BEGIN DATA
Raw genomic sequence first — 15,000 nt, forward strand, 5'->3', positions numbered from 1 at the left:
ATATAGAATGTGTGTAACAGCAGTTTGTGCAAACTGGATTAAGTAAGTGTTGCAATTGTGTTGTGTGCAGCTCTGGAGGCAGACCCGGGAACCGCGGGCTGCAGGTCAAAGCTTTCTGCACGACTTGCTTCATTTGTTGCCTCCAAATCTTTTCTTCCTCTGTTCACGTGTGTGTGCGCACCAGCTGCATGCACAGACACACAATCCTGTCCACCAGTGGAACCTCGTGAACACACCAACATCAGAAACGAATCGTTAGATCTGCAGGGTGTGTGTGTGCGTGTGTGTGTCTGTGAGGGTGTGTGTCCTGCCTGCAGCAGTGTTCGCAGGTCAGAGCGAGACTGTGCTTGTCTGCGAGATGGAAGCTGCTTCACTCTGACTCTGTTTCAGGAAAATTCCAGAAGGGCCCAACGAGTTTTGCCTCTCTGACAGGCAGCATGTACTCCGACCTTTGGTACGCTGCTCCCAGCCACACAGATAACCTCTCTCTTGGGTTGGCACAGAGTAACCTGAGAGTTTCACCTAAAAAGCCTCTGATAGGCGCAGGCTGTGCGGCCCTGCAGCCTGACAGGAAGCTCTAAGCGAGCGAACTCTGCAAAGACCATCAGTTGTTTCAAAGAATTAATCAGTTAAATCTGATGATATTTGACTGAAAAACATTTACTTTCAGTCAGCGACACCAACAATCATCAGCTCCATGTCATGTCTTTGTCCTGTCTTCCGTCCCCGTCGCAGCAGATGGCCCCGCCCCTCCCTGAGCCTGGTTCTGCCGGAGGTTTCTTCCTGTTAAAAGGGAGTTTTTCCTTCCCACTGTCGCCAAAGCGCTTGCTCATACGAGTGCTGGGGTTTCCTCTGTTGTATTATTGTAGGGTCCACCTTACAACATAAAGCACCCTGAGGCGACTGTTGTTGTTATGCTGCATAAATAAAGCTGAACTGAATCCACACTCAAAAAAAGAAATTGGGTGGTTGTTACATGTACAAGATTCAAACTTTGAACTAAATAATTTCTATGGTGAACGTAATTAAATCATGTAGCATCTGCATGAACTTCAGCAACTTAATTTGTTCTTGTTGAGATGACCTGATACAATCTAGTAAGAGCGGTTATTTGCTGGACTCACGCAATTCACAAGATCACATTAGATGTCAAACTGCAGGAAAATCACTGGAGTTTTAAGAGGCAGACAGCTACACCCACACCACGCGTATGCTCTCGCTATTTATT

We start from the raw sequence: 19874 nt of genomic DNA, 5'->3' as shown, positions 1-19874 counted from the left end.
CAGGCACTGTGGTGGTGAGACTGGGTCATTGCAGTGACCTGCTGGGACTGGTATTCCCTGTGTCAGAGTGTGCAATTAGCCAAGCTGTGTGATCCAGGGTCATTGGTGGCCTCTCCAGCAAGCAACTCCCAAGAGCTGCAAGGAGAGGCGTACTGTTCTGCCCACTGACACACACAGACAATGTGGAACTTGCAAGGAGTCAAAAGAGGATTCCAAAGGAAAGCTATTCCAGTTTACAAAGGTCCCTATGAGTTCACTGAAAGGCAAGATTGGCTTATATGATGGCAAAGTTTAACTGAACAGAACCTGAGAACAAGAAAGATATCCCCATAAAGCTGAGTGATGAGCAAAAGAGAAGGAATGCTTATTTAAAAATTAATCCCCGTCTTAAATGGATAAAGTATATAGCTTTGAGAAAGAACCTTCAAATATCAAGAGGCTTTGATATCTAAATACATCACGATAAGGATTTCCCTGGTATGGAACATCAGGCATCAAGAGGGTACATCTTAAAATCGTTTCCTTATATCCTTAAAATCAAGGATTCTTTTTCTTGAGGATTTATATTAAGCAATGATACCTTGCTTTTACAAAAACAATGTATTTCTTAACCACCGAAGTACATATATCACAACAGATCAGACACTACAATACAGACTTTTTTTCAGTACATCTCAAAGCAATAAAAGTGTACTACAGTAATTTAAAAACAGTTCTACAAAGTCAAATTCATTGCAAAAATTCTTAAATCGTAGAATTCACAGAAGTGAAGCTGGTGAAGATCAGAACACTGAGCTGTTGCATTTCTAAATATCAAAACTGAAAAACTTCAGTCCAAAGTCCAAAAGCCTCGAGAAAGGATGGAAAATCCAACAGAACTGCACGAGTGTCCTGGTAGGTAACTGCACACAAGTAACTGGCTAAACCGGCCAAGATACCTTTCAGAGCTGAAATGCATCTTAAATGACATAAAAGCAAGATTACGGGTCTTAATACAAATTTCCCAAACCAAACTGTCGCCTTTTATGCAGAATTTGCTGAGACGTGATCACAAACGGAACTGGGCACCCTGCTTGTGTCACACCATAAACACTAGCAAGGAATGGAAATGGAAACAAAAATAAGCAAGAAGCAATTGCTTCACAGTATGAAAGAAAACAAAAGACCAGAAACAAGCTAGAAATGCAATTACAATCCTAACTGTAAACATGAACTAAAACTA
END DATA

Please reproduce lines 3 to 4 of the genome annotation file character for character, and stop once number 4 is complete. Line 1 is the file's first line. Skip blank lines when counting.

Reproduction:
We start from the raw sequence: 19874 nt of genomic DNA, 5'->3' as shown, positions 1-19874 counted from the left end.
CAGGCACTGTGGTGGTGAGACTGGGTCATTGCAGTGACCTGCTGGGACTGGTATTCCCTGTGTCAGAGTGTGCAATTAGCCAAGCTGTGTGATCCAGGGTCATTGGTGGCCTCTCCAGCAAGCAACTCCCAAGAGCTGCAAGGAGAGGCGTACTGTTCTGCCCACTGACACACACAGACAATGTGGAACTTGCAAGGAGTCAAAAGAGGATTCCAAAGGAAAGCTATTCCAGTTTACAAAGGTCCCTATGAGTTCACTGAAAGGCAAGATTGGCTTATATGATGGCAAAGTTTAACTGAACAGAACCTGAGAACAAGAAAGATATCCCCATAAAGCTGAGTGATGAGCAAAAGAGAAGGAATGCTTATTTAAAAATTAATCCCCGTCTTAAATGGATAAAGTATATAGCTTTGAGAAAGAACCTTCAAATATCAAGAGGCTTTGATATCTAAATACATCACGATAAGGATTTCCCTGGTATGGAACATCAGGCATCAAGAGGGTACATCTTAAAATCGTTTCCTTATATCCTTAAAATCAAGGATTCTTTTTCTTGAGGATTTATATTAAGCAATGATACCTTGCTTTTACAAAAACAATGTATTTCTTAACCACCGAAGTACATATATCACAACAGATCAGACACTACAATACAGACTTTTTTTCAGTACATCTCAAAGCAATAAAAGTGTACTACAGTAATTTAAAAACAGTTCTACAAAGTCAAATTCATTGCAAAAATTCTTAAATCGTAGAATTCACAGAAGTGAAGCTGGTGAAGATCAGAACACTGAGCTGTTGCATTTCTAAATATCAAAACTGAAAAACTTCAGTCCAAAGTCCAAAAGCCTCGAGAAAGGATGGAAAATCCAACAGAACTGCACGAGTGTCCTGGTAGGTAACTGCACACAAGTAACTGGCTAAACCGGCCAAGATACCTTTCAGAGCTGAAATGCATCTTAAATGACATAAAAGCAAGATTACGGGTCTTAATACAAATTTCCCAAACCAAACTGTCGCCTTTTATGCAGAATTTGCTGAGACGTGATCACAAACGGAACTGGGCACCCTGCTTGTGTCACACCATAAACACTAGCAAGGAATGGAAATGGAAACAAAAATAAGCAAGAAGCAATTGCTTCACAGTATGAAAGAAAACAAAAGACCAGAAACAAGCTAGAAATGCAATTACAATCCTAACTGTAAACATGAACTAAAACTA